At present it is a recognised fact that States have sovereign power and
exclusive authority within their territory. This imparts an
The territorial sovereignty and sovereign equality of States are recognised
by the international community. They are the most important
international relations as well. Terrotorial sovereignty and sovereign equality
are also general principles of international
law. But these understandings have
not come in a day. There is a long history behind this achievement.
The objective of this paper is to see how the territorial State system
emerged and the role of the Treaty of Westphalia in relation
establishment of the territorial State system. The paper commences with a
discussion on the significance of territoriality
followed by examining the
origin of and concept of territory. Territory as an Anti-Hegimonic concept and
the Westphalia settlement
are considered next. The paper then moves on to
present Westphalia as a pioneer of territorial State practice and its importance
in relation to growth of national consciousness. The changing trends of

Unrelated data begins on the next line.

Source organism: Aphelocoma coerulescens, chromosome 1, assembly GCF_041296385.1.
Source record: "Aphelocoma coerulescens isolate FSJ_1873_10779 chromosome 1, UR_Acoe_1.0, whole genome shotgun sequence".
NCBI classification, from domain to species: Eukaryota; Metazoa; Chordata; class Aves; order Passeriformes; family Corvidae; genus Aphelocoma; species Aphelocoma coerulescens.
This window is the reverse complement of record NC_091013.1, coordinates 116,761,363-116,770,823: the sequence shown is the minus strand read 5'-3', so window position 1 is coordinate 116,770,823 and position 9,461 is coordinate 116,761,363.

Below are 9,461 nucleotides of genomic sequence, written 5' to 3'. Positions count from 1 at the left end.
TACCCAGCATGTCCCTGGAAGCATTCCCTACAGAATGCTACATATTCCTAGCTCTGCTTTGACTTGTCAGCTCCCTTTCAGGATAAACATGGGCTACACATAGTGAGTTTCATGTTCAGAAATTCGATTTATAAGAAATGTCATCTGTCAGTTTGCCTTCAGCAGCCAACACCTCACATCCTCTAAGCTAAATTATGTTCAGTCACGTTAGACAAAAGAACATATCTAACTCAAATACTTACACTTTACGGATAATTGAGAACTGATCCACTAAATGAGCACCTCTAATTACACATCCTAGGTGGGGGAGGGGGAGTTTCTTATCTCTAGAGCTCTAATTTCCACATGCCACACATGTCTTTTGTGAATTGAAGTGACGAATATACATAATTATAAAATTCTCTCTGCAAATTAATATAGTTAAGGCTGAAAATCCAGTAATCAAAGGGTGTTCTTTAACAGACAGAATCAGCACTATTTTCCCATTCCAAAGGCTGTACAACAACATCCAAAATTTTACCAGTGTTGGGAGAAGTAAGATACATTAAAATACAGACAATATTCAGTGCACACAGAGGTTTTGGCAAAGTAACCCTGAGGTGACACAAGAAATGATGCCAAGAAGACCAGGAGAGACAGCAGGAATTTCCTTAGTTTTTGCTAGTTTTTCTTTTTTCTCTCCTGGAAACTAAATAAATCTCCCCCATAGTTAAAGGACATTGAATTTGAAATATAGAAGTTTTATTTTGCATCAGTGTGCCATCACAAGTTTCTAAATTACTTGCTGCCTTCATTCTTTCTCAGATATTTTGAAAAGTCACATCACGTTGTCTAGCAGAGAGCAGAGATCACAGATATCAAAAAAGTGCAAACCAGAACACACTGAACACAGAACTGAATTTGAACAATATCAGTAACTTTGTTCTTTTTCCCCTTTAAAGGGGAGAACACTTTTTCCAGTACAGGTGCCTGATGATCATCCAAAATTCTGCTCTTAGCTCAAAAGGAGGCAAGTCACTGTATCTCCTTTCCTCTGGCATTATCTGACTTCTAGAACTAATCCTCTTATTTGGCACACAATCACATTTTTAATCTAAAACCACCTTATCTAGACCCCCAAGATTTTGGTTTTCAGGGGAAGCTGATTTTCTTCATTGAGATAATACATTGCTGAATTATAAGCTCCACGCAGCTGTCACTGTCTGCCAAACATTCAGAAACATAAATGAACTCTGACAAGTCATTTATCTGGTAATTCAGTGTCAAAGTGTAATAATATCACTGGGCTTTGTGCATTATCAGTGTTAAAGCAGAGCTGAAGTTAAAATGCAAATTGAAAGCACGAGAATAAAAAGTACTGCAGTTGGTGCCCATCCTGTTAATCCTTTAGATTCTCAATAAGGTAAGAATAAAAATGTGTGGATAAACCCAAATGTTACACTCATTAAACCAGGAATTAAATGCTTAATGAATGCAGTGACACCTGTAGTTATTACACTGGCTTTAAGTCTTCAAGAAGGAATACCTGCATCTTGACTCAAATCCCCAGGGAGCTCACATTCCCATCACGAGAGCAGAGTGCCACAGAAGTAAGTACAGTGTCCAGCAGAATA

territoriality are also discussed. The paper concludes that
in terms of
progressive development of modern territorial State system the significance of
the Treaty of Westphalia is without
3 Duchacek ID, “Components of International and National Systems” in Duchacek ID (ed.)
The Territorial Dimension of Politics Within, Among and Across Nations (1986) 20.
4 Johnston RJ, “Bounded Places” in Johnston RJ (ed.) A Question of Place: Exploring the
Practice of Human Geography (1991) 191-92.
5 Supra n 2 at 452.
ii. SigniFicance OF territOriaLity
Territoriality is a primary geographical expression of social power6
which is related to the definition and operation of States. Territoriality